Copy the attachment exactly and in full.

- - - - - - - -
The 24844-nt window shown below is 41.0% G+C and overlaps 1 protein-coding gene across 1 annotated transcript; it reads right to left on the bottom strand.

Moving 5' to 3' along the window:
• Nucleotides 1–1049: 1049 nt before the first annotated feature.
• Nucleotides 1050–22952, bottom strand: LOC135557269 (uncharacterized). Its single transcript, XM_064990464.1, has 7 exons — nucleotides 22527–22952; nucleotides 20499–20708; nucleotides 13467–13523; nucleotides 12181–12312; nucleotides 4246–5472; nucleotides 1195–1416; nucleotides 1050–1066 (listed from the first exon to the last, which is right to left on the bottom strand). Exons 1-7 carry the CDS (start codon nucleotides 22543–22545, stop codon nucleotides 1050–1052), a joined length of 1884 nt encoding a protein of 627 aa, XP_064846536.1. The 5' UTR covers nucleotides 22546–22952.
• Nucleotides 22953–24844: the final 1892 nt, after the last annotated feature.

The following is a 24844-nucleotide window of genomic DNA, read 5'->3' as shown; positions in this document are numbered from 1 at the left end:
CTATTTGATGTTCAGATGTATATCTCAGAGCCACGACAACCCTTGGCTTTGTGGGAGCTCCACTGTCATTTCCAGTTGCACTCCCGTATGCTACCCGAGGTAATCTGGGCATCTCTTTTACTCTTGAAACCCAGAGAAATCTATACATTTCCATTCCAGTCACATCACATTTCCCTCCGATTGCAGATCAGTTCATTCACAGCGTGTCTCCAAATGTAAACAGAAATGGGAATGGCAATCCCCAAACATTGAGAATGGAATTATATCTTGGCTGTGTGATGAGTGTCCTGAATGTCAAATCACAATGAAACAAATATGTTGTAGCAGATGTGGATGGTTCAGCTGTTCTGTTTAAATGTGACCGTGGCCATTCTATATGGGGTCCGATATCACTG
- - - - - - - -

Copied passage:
The 24844-nt window shown below is 41.0% G+C and overlaps 1 protein-coding gene across 1 annotated transcript; it reads right to left on the bottom strand.

Moving 5' to 3' along the window:
• Nucleotides 1–1049: 1049 nt before the first annotated feature.
• Nucleotides 1050–22952, bottom strand: LOC135557269 (uncharacterized). Its single transcript, XM_064990464.1, has 7 exons — nucleotides 22527–22952; nucleotides 20499–20708; nucleotides 13467–13523; nucleotides 12181–12312; nucleotides 4246–5472; nucleotides 1195–1416; nucleotides 1050–1066 (listed from the first exon to the last, which is right to left on the bottom strand). Exons 1-7 carry the CDS (start codon nucleotides 22543–22545, stop codon nucleotides 1050–1052), a joined length of 1884 nt encoding a protein of 627 aa, XP_064846536.1. The 5' UTR covers nucleotides 22546–22952.
• Nucleotides 22953–24844: the final 1892 nt, after the last annotated feature.

The following is a 24844-nucleotide window of genomic DNA, read 5'->3' as shown; positions in this document are numbered from 1 at the left end:
CTATTTGATGTTCAGATGTATATCTCAGAGCCACGACAACCCTTGGCTTTGTGGGAGCTCCACTGTCATTTCCAGTTGCACTCCCGTATGCTACCCGAGGTAATCTGGGCATCTCTTTTACTCTTGAAACCCAGAGAAATCTATACATTTCCATTCCAGTCACATCACATTTCCCTCCGATTGCAGATCAGTTCATTCACAGCGTGTCTCCAAATGTAAACAGAAATGGGAATGGCAATCCCCAAACATTGAGAATGGAATTATATCTTGGCTGTGTGATGAGTGTCCTGAATGTCAAATCACAATGAAACAAATATGTTGTAGCAGATGTGGATGGTTCAGCTGTTCTGTTTAAATGTGACCGTGGCCATTCTATATGGGGTCCGATATCACTG